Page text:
Sponging a living

March 4th, 2016

Micrograph of the bryozoan Flustra

The Bay is home to a vast army of locals, who have survived and adapted to a landscape that appears at first glance to be empty… At our talks on the 10th February we investigated the most overlooked creatures of the Bay. The couch-potatoes. These are animals that, having found a place suitable to put down roots, have stopped there for the rest of their lives. They rely on the tides of the Bay to bring food to their waiting mouths.

The ecosystem of the Bay is driven by phytoplankton blooms, which are at their most extensive in Spring and Autumn. For the rest of the year plant life is comparatively scarce. In this environment our ‘couch potatoes’ play a vital role; every bacterium, every gram of poop, anything that can be recycled is brought back into the food chain. Despite their sedentary nature, these filter feeders are an essential part of life in the Bay.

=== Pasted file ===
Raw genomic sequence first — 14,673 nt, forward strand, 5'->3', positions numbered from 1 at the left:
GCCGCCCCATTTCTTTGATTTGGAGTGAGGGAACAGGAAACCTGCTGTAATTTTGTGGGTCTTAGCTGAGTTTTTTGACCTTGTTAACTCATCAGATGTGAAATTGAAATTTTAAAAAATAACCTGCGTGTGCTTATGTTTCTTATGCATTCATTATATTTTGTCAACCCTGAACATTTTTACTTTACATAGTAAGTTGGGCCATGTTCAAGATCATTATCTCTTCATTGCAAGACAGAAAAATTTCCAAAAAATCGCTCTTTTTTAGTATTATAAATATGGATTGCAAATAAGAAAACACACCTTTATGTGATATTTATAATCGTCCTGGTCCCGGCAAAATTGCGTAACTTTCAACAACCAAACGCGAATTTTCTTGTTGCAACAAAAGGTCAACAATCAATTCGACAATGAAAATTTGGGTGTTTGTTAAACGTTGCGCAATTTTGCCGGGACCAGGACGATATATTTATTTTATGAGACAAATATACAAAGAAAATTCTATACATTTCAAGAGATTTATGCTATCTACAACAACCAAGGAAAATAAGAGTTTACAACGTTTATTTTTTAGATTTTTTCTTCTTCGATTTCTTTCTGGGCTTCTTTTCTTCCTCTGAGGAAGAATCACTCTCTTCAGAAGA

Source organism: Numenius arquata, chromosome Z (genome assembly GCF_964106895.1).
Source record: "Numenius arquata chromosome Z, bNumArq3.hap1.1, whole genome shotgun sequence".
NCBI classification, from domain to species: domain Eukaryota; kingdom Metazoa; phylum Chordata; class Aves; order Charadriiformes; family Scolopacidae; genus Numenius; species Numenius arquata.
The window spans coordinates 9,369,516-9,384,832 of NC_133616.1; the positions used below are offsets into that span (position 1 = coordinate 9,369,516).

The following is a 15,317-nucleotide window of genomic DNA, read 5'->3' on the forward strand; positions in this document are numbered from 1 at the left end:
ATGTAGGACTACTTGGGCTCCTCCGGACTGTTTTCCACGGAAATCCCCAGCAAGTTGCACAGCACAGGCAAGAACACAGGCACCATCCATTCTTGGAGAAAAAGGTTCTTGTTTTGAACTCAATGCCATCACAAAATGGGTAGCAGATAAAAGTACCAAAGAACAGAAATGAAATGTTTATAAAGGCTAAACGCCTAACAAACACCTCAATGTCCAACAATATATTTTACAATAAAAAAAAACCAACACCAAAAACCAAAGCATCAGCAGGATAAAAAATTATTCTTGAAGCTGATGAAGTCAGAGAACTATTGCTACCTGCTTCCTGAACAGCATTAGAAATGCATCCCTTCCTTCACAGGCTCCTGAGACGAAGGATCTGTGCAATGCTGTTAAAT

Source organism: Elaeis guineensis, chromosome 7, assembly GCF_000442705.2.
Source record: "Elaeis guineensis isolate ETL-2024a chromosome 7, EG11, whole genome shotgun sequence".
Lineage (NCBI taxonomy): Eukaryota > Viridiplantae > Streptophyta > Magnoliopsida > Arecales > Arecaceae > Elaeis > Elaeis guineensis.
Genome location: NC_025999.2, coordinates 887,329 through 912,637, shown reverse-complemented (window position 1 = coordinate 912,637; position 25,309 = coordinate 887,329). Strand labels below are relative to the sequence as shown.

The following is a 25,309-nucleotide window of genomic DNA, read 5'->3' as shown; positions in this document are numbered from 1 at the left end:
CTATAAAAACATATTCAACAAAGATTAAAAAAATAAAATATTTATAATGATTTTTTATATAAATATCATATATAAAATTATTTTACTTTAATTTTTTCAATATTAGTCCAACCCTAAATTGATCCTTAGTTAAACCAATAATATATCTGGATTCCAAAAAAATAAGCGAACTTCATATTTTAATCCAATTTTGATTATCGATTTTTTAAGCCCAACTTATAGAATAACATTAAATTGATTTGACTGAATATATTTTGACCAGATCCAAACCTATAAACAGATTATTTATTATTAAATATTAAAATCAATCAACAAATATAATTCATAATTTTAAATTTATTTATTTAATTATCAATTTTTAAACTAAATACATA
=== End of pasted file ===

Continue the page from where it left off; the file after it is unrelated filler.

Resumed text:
This intensive re-use of all things organic has, unfortunately, an unexpected side effect. Organic toxins, such as PCBs (banned in the seventies) are held within the marine food web, and are responsible even today for the deaths of top marine predators, such as dolphins and killer whales (See for example: BBC report by Rebecca Morelle).

This sobering fact leads us some way towards our last talk of the Winter series in the Gregson – ‘Human Impact on the Bay’ on Wednesday 9th March. At this meeting we will look at a couple of the ways we impact the life of the Bay, through Fisheries and litter.

More information: Human impact on the bay PDF 77kB

AGM January 2016

January 21st, 2016

MCS logo (small) We were able to look back on quite a successful year at our AGM. Highlights for the group included a well attended Marine Life ID course at Leighton Moss, and ongoing series of meetings at the Gregson – which we hope to repeat, subject to our being able to come up with a suitable theme! The group made a profit of £130 from talks and events over the year, which has been donated to National MCS. A similar sum has been raised through pin-badge sales on our stand, and through Capernwray Dive Centre (to whom again our thanks!).